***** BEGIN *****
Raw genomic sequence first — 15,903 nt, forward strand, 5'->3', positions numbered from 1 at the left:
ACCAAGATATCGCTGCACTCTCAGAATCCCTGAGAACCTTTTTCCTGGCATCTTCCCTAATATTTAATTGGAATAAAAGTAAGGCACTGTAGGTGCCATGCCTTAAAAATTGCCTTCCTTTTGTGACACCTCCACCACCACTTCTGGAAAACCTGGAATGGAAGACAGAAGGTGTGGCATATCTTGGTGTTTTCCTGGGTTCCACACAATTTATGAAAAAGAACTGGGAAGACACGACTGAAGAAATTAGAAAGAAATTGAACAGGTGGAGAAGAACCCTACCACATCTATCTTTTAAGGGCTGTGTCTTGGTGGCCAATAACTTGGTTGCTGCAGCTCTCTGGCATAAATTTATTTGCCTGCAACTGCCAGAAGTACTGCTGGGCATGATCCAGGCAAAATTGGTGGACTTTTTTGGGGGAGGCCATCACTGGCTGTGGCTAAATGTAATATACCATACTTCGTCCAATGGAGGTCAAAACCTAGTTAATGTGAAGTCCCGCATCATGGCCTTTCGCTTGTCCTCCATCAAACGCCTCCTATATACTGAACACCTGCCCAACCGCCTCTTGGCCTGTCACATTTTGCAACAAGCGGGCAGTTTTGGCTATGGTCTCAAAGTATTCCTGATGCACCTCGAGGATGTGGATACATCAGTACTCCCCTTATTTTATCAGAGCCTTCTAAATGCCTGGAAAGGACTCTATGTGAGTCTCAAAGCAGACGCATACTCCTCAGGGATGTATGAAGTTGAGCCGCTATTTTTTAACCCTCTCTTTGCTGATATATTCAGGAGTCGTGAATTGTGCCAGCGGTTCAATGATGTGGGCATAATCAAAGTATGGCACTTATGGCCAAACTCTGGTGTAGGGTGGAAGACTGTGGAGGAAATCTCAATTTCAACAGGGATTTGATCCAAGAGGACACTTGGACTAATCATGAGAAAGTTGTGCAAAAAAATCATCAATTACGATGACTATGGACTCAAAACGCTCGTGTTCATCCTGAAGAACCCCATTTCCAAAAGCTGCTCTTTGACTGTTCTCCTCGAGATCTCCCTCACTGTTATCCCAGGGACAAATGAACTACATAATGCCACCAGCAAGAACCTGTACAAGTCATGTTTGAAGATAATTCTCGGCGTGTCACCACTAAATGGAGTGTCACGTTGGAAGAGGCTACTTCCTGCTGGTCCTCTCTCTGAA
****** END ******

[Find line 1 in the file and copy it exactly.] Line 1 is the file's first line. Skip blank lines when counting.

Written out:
Raw genomic sequence first — 15,903 nt, forward strand, 5'->3', positions numbered from 1 at the left: